Madmen, Intellectuals, and Academic Scribblers: The Economic Engine of Political Change

Madmen, Intellectuals, and Academic Scribblers: The Economic Engine of Political Change

Madmen, Intellectuals, and Academic Scribblers: The Economic Engine of Political Change

Madmen, Intellectuals, and Academic Scribblers: The Economic Engine of Political Change


Madmen, Intellectuals, and Academic Scribblers presents a simple, economic framework for understanding the systematic causes of political change.

Wayne A. Leighton and Edward J. López take up three interrelated questions: Why do democracies generate policies that impose net costs on society? Why do such policies persist over long periods of time, even if they are known to be socially wasteful and better alternatives exist? And, why do certain wasteful policies eventually get repealed, while others endure? The authors examine these questions through familiar policies in contemporary American politics, but also draw on examples from around the world and throughout history.

Assuming that incentives drive people's decisions, the book matches up three key ingredients-ideas, rules, and incentives-with the characters who make political waves: madmen in authority (such as Franklin Delano Roosevelt and Margaret Thatcher), intellectuals (like Jon Stewart and George Will), and academic scribblers (in the vein of Friedrich Hayek and John Maynard Keynes). Political change happens when these characters notice holes in the structure of ideas, institutions, and incentives, and then act as entrepreneurs to shake up the status quo.

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In the fall of 2011, a movement called Occupy Wall Street went viral. Protesters in New York were joined by others in hundreds of cities across the country and the world. They were complaining about the “one percent,” the wealthy Wall Street types. They argued that the rules apparently did not apply to these privileged few, who were coddled by a government that was supposed to be regulating them instead. a few years earlier, a cnbc reporter went on a live television rant about the government’s bailout of Big Auto, igniting the Tea Party, which soon emerged as a force in U.S. politics. in this case, protesters complained that government was too big: that it regulated too much and spent too much. From Occupy Wall Street to the Tea Party, angry citizens in the United States had had enough. They wanted things to be different.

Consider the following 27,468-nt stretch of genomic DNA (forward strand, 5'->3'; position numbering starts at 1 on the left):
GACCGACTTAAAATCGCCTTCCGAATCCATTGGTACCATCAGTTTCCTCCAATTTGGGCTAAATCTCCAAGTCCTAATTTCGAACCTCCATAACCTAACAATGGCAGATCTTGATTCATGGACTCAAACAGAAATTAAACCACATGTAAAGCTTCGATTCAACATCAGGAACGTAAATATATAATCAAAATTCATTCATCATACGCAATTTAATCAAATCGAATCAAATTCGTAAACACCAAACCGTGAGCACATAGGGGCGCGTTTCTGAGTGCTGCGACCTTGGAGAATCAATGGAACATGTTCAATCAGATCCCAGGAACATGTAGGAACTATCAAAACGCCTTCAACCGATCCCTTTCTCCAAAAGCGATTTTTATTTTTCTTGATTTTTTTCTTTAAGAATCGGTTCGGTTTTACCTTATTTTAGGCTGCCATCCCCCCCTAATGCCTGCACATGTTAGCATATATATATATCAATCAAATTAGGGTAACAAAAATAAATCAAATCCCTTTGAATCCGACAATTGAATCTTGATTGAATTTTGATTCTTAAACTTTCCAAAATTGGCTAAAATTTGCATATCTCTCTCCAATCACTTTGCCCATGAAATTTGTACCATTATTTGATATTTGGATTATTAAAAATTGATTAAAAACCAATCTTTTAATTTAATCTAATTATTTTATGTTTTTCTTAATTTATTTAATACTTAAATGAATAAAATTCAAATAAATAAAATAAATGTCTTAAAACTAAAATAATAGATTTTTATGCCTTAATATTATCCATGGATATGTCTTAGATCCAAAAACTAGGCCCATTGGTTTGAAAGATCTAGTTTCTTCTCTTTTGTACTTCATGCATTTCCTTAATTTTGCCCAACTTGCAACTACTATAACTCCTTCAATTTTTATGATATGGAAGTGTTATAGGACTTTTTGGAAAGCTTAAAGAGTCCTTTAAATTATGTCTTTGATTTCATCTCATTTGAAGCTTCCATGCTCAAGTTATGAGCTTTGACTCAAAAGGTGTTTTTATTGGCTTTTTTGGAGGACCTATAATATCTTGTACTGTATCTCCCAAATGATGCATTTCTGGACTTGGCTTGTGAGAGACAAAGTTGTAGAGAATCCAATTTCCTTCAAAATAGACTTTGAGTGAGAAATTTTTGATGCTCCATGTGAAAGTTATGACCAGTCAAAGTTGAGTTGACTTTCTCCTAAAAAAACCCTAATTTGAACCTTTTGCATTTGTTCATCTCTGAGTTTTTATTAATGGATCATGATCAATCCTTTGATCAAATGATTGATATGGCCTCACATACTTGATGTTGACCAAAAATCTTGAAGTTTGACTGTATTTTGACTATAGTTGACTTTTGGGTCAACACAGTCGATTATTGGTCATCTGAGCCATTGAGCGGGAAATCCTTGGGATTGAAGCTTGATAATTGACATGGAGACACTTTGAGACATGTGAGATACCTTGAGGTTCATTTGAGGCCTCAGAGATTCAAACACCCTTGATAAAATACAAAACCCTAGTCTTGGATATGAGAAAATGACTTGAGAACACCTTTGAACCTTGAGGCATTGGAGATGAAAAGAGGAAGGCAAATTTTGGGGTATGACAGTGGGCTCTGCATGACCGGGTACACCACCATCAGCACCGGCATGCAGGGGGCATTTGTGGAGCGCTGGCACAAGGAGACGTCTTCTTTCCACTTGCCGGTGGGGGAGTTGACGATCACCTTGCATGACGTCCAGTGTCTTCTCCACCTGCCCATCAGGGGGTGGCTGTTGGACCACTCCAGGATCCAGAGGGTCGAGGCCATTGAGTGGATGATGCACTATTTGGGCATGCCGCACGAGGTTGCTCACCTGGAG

In late 2010, some 4,000 miles away in Tunisia, a poor merchant set himself on fire to protest thuggish police confiscating his wares. Sympathetic protesters flocked to the streets, and soon that country was engulfed in the flames of revolution, which then spread to Egypt, Libya, and Syria.

The Arab Spring offers perhaps one of the most dramatic and enduring modern examples of people clamoring for change and dying to get it, sometimes literally. For decades, the rules of the game in countries like Egypt, Libya, Syria, and Tunisia were whatever their dictators said they would be. Few people liked the status quo, but fewer did much about it. Then it was time for a different idea.

These days, many people around the world seek political change. a lot of them are tired of the status quo, which they see as unjust, or unfair, or simply unproductive. To them, it also is time for a different idea.

As economists who study politics, we’ve spent years thinking and writing about how economic insights can provide a better understanding of political . . .

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